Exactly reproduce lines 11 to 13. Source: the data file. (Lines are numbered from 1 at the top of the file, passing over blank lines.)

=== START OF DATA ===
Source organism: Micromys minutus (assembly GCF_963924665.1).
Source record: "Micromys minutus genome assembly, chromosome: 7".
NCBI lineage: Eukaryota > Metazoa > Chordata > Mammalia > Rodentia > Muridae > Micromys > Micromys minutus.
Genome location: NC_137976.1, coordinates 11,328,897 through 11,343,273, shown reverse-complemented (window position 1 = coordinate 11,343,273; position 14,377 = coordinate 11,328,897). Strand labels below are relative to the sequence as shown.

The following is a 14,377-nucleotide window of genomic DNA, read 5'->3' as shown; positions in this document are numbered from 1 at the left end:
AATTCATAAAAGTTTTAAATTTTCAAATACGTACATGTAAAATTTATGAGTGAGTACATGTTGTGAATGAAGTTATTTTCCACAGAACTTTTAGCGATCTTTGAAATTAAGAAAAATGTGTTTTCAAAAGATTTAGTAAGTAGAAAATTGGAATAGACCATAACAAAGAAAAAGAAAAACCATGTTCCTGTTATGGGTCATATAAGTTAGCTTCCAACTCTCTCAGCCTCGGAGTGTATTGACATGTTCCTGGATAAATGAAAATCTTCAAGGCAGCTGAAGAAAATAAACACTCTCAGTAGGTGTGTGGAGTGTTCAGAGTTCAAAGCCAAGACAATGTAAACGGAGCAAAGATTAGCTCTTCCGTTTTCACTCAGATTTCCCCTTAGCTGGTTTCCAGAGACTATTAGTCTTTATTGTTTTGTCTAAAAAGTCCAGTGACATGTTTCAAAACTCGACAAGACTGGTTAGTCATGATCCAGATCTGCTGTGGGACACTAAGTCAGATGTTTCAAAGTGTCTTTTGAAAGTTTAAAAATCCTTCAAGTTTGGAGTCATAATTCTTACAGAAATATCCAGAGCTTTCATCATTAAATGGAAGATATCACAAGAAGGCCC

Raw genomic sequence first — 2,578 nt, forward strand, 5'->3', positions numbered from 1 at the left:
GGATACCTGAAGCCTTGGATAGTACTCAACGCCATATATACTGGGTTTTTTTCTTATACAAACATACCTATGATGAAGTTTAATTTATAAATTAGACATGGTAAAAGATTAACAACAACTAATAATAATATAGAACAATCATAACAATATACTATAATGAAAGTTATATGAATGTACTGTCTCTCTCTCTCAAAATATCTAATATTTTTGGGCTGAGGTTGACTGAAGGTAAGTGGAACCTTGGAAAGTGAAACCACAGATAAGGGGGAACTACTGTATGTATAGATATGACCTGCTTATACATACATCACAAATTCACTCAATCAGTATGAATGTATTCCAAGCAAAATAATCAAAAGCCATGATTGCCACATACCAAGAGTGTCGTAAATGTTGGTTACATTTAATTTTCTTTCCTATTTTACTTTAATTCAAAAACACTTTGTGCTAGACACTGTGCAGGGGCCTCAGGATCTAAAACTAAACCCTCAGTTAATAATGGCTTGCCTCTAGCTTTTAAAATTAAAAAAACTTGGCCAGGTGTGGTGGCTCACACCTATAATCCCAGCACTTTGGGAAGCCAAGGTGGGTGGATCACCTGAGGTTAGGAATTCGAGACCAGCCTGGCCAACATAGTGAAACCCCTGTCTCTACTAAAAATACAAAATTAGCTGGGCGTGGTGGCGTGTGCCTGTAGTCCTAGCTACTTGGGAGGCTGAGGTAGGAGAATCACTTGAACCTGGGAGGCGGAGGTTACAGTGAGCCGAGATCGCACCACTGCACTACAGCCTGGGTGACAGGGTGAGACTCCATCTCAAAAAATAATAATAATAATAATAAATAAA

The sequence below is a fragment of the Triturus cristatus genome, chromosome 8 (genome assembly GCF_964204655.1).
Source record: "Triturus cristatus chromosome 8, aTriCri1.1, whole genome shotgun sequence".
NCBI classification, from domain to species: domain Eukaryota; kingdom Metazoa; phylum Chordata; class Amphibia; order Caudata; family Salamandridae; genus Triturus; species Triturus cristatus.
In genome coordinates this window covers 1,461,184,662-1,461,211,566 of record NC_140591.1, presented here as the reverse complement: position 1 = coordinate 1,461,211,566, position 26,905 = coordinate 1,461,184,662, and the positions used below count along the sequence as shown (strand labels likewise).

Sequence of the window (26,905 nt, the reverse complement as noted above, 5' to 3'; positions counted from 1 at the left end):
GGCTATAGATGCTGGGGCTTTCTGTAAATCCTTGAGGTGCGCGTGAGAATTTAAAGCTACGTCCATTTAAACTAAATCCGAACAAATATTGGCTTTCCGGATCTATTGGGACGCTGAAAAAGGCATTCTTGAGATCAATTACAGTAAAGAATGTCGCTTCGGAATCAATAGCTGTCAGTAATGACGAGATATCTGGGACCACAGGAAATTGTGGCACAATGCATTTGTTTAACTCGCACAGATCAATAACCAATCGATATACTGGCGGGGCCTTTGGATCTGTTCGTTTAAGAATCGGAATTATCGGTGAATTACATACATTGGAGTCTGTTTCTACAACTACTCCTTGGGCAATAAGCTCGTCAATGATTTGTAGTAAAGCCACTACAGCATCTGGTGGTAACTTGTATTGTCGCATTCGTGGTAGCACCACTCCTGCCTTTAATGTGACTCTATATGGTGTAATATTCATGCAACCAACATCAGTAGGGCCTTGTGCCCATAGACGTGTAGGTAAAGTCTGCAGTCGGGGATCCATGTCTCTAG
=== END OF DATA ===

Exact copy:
NCBI classification, from domain to species: domain Eukaryota; kingdom Metazoa; phylum Chordata; class Amphibia; order Caudata; family Salamandridae; genus Triturus; species Triturus cristatus.
In genome coordinates this window covers 1,461,184,662-1,461,211,566 of record NC_140591.1, presented here as the reverse complement: position 1 = coordinate 1,461,211,566, position 26,905 = coordinate 1,461,184,662, and the positions used below count along the sequence as shown (strand labels likewise).

Sequence of the window (26,905 nt, the reverse complement as noted above, 5' to 3'; positions counted from 1 at the left end):